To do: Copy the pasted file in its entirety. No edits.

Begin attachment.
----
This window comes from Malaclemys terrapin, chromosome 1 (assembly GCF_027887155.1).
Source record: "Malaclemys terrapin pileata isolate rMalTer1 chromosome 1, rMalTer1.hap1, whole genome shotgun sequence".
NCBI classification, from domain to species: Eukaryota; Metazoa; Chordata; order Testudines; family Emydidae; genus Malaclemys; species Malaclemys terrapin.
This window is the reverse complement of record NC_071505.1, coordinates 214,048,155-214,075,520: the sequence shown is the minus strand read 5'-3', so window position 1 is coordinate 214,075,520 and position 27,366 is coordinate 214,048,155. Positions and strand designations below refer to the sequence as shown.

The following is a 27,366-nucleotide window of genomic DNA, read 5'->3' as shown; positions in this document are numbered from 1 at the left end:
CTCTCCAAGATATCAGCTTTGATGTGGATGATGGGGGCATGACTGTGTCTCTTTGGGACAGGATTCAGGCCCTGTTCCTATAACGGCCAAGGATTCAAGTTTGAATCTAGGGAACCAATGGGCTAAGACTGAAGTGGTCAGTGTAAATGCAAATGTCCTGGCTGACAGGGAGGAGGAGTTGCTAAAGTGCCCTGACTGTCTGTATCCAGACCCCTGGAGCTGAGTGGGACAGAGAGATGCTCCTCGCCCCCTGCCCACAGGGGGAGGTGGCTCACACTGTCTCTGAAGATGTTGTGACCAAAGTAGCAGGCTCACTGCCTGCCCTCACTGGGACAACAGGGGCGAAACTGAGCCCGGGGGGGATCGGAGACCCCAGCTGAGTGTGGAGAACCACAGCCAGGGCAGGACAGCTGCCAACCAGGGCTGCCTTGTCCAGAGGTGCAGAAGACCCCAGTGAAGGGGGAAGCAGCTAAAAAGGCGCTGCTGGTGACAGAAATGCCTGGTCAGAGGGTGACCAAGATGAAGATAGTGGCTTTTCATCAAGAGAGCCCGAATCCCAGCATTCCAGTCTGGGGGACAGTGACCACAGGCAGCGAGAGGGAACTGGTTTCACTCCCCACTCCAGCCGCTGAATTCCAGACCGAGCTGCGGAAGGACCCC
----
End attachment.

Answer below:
This window comes from Malaclemys terrapin, chromosome 1 (assembly GCF_027887155.1).
Source record: "Malaclemys terrapin pileata isolate rMalTer1 chromosome 1, rMalTer1.hap1, whole genome shotgun sequence".
NCBI classification, from domain to species: Eukaryota; Metazoa; Chordata; order Testudines; family Emydidae; genus Malaclemys; species Malaclemys terrapin.
This window is the reverse complement of record NC_071505.1, coordinates 214,048,155-214,075,520: the sequence shown is the minus strand read 5'-3', so window position 1 is coordinate 214,075,520 and position 27,366 is coordinate 214,048,155. Positions and strand designations below refer to the sequence as shown.

The following is a 27,366-nucleotide window of genomic DNA, read 5'->3' as shown; positions in this document are numbered from 1 at the left end:
CTCTCCAAGATATCAGCTTTGATGTGGATGATGGGGGCATGACTGTGTCTCTTTGGGACAGGATTCAGGCCCTGTTCCTATAACGGCCAAGGATTCAAGTTTGAATCTAGGGAACCAATGGGCTAAGACTGAAGTGGTCAGTGTAAATGCAAATGTCCTGGCTGACAGGGAGGAGGAGTTGCTAAAGTGCCCTGACTGTCTGTATCCAGACCCCTGGAGCTGAGTGGGACAGAGAGATGCTCCTCGCCCCCTGCCCACAGGGGGAGGTGGCTCACACTGTCTCTGAAGATGTTGTGACCAAAGTAGCAGGCTCACTGCCTGCCCTCACTGGGACAACAGGGGCGAAACTGAGCCCGGGGGGGATCGGAGACCCCAGCTGAGTGTGGAGAACCACAGCCAGGGCAGGACAGCTGCCAACCAGGGCTGCCTTGTCCAGAGGTGCAGAAGACCCCAGTGAAGGGGGAAGCAGCTAAAAAGGCGCTGCTGGTGACAGAAATGCCTGGTCAGAGGGTGACCAAGATGAAGATAGTGGCTTTTCATCAAGAGAGCCCGAATCCCAGCATTCCAGTCTGGGGGACAGTGACCACAGGCAGCGAGAGGGAACTGGTTTCACTCCCCACTCCAGCCGCTGAATTCCAGACCGAGCTGCGGAAGGACCCC